Sunday, July 24, 2016

The Beginning Place (1979)

The Beginning Place (1979) by Urusula LeGuin was one of those books that I used to see in the library. Something about the title grabbed me, but I never quite got around to picking it up. I thought it was a young adult book, but in that, I was wrong. Now we would call it a new adult book.

This book challenges my ability to summarize it, or even understand it. Although pegged as part romance, it doesn't progress as you would expect a romance to progress. The man isn't strong. The woman isn't beautiful. Their destinies are not perfect together, if only they'd see it. Quite honestly, what we have is two normally hurt people trying to turn themselves into competent adults, and having a too few role models to fall back on.

Meanwhile, we have the fantasy world which is vaguely gothic in feel, always evening, yet usually pleasant and welcoming. The world itself seems to have rules rather than overt magic steamrolling the narrative. This is not a story of overt magic. This world feels substantially more whole, feeds our protagonists in a more satisfying way. And while they are they, time almost stops, but never completely enough to forget yourself. The responsibilities of the real world always pull them out.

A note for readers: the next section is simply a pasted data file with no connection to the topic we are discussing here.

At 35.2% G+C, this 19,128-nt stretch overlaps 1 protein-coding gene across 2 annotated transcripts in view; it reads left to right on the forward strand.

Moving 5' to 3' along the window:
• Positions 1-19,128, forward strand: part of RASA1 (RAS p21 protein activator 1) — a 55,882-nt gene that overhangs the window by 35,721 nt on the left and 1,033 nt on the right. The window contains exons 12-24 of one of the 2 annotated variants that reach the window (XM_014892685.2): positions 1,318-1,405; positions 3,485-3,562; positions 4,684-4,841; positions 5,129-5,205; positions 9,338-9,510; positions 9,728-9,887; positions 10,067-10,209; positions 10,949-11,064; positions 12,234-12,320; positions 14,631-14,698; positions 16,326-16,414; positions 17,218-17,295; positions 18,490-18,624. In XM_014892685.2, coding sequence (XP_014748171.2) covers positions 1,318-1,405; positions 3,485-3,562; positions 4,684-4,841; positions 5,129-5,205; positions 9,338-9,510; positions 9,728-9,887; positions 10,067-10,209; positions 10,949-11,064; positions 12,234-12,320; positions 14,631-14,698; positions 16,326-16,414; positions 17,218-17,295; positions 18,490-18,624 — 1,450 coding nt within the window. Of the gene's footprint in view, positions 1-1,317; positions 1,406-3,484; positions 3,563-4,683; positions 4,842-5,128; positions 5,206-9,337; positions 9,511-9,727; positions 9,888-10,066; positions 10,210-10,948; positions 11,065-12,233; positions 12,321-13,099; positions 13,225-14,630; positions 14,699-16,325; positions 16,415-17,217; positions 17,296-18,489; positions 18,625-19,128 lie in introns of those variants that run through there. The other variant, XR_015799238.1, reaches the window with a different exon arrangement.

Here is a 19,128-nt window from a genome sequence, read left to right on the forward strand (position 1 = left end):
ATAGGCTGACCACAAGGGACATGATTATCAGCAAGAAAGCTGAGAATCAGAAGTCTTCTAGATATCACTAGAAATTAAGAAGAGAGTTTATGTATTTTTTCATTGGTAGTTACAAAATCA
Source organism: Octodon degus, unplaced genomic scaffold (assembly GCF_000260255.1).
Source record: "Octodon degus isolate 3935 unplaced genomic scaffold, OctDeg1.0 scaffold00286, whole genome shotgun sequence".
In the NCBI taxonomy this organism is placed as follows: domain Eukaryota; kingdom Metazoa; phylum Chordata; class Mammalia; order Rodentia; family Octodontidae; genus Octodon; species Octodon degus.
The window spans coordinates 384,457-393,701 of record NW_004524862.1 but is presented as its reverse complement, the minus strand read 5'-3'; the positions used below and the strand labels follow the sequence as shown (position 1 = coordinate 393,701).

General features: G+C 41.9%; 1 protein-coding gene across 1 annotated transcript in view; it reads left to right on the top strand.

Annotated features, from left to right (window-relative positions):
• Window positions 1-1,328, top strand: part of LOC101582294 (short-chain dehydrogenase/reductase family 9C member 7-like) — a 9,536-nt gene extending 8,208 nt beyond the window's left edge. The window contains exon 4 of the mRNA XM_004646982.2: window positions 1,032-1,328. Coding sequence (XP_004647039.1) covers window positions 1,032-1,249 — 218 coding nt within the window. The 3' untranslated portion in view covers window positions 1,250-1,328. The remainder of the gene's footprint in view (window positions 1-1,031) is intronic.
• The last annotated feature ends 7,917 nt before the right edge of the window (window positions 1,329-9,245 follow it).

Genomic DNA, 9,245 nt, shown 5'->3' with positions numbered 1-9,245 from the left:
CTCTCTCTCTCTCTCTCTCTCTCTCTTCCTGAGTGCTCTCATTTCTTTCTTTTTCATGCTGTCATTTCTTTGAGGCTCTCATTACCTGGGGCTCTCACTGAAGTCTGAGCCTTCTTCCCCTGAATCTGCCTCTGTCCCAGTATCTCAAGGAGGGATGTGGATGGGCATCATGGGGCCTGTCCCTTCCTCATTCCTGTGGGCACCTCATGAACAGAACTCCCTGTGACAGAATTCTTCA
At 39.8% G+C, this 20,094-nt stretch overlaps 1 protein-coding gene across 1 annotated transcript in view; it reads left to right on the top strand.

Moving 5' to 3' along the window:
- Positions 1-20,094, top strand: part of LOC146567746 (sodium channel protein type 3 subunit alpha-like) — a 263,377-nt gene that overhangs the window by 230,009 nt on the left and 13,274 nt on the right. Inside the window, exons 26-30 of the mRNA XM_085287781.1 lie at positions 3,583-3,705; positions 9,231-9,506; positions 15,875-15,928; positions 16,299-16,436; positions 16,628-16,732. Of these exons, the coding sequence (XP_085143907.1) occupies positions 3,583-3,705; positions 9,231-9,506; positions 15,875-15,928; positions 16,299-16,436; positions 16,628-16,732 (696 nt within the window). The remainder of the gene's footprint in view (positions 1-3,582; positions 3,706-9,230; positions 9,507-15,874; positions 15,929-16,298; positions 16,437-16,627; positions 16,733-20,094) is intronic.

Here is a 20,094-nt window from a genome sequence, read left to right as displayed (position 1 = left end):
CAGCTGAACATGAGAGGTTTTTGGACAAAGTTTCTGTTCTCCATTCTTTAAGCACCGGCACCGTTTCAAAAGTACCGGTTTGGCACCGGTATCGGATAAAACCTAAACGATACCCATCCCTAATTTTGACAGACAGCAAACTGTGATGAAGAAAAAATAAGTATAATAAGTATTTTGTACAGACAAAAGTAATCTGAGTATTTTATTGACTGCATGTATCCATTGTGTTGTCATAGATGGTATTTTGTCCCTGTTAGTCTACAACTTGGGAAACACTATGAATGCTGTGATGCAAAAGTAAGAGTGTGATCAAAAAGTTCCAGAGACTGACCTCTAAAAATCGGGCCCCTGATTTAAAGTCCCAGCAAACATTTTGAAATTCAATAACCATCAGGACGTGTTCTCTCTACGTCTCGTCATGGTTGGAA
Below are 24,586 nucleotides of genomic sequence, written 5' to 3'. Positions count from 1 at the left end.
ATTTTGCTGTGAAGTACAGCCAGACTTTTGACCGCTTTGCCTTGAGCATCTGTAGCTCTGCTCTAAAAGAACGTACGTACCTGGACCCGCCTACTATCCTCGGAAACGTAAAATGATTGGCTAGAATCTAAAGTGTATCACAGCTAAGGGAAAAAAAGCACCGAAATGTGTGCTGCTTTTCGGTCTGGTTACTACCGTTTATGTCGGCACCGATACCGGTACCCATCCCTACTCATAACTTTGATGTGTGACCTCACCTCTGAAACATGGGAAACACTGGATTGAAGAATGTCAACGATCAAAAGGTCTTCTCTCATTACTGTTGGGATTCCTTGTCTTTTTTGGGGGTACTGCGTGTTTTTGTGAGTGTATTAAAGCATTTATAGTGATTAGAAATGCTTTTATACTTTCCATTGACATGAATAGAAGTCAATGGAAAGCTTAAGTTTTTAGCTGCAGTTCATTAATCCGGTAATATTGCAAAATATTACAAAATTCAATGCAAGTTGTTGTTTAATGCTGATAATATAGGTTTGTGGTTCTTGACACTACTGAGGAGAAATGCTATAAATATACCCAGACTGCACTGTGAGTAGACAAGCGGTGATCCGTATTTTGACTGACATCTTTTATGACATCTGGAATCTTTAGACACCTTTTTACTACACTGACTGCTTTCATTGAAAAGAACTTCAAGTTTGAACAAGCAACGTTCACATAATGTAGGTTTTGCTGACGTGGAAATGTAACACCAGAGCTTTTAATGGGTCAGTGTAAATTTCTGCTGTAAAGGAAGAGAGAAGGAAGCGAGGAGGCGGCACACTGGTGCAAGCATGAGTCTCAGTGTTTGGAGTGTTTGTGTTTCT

Although I'd like to rate this highly, I found that the story left me, as a person, a bit emptier. The romance felt rushed and perfunctory. The ending felt out of character. The symbolism left me hanging. Whatever this book was supposed to be, or aimed to be, I feel that it went too far in too many directions to leave it much of anything. Like a hollow chocolate bunny, an outside layer of delicious can't hide the empty middle.